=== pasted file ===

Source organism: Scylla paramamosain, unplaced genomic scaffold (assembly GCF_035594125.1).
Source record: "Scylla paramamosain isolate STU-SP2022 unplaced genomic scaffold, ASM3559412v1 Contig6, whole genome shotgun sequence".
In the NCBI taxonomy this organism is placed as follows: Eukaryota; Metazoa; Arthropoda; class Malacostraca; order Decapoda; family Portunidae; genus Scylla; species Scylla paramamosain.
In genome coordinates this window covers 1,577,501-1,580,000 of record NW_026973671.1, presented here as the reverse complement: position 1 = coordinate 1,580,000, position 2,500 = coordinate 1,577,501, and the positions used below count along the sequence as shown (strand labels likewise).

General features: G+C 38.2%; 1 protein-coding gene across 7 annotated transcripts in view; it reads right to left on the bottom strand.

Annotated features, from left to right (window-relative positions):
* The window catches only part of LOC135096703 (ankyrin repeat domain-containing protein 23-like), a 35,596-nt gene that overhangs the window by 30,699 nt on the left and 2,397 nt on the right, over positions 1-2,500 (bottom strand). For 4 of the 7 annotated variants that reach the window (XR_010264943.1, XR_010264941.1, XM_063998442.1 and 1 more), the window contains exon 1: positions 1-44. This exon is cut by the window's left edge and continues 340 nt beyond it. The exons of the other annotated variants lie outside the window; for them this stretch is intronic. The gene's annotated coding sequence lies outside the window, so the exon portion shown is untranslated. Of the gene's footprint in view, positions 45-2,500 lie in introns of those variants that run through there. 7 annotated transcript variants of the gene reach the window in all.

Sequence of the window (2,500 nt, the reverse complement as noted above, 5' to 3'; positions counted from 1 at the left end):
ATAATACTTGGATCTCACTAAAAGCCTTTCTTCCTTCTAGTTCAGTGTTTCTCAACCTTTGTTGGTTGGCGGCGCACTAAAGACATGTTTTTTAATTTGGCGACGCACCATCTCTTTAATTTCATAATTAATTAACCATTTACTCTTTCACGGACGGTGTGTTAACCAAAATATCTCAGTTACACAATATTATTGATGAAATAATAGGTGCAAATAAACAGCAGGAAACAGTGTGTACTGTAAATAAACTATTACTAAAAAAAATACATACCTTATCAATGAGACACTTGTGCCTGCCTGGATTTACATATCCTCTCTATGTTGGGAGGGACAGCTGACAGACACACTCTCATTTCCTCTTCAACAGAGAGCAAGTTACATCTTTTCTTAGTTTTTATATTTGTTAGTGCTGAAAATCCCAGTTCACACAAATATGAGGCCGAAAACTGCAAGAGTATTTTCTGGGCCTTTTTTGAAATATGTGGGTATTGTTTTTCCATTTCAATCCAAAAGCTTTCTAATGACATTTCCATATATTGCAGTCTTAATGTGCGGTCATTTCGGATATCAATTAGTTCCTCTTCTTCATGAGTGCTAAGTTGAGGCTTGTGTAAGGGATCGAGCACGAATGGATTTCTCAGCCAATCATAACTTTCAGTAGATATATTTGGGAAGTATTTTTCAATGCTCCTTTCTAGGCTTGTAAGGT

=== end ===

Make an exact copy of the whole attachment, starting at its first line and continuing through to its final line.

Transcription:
Source organism: Scylla paramamosain, unplaced genomic scaffold (assembly GCF_035594125.1).
Source record: "Scylla paramamosain isolate STU-SP2022 unplaced genomic scaffold, ASM3559412v1 Contig6, whole genome shotgun sequence".
In the NCBI taxonomy this organism is placed as follows: Eukaryota; Metazoa; Arthropoda; class Malacostraca; order Decapoda; family Portunidae; genus Scylla; species Scylla paramamosain.
In genome coordinates this window covers 1,577,501-1,580,000 of record NW_026973671.1, presented here as the reverse complement: position 1 = coordinate 1,580,000, position 2,500 = coordinate 1,577,501, and the positions used below count along the sequence as shown (strand labels likewise).

General features: G+C 38.2%; 1 protein-coding gene across 7 annotated transcripts in view; it reads right to left on the bottom strand.

Annotated features, from left to right (window-relative positions):
* The window catches only part of LOC135096703 (ankyrin repeat domain-containing protein 23-like), a 35,596-nt gene that overhangs the window by 30,699 nt on the left and 2,397 nt on the right, over positions 1-2,500 (bottom strand). For 4 of the 7 annotated variants that reach the window (XR_010264943.1, XR_010264941.1, XM_063998442.1 and 1 more), the window contains exon 1: positions 1-44. This exon is cut by the window's left edge and continues 340 nt beyond it. The exons of the other annotated variants lie outside the window; for them this stretch is intronic. The gene's annotated coding sequence lies outside the window, so the exon portion shown is untranslated. Of the gene's footprint in view, positions 45-2,500 lie in introns of those variants that run through there. 7 annotated transcript variants of the gene reach the window in all.

Sequence of the window (2,500 nt, the reverse complement as noted above, 5' to 3'; positions counted from 1 at the left end):
ATAATACTTGGATCTCACTAAAAGCCTTTCTTCCTTCTAGTTCAGTGTTTCTCAACCTTTGTTGGTTGGCGGCGCACTAAAGACATGTTTTTTAATTTGGCGACGCACCATCTCTTTAATTTCATAATTAATTAACCATTTACTCTTTCACGGACGGTGTGTTAACCAAAATATCTCAGTTACACAATATTATTGATGAAATAATAGGTGCAAATAAACAGCAGGAAACAGTGTGTACTGTAAATAAACTATTACTAAAAAAAATACATACCTTATCAATGAGACACTTGTGCCTGCCTGGATTTACATATCCTCTCTATGTTGGGAGGGACAGCTGACAGACACACTCTCATTTCCTCTTCAACAGAGAGCAAGTTACATCTTTTCTTAGTTTTTATATTTGTTAGTGCTGAAAATCCCAGTTCACACAAATATGAGGCCGAAAACTGCAAGAGTATTTTCTGGGCCTTTTTTGAAATATGTGGGTATTGTTTTTCCATTTCAATCCAAAAGCTTTCTAATGACATTTCCATATATTGCAGTCTTAATGTGCGGTCATTTCGGATATCAATTAGTTCCTCTTCTTCATGAGTGCTAAGTTGAGGCTTGTGTAAGGGATCGAGCACGAATGGATTTCTCAGCCAATCATAACTTTCAGTAGATATATTTGGGAAGTATTTTTCAATGCTCCTTTCTAGGCTTGTAAGGT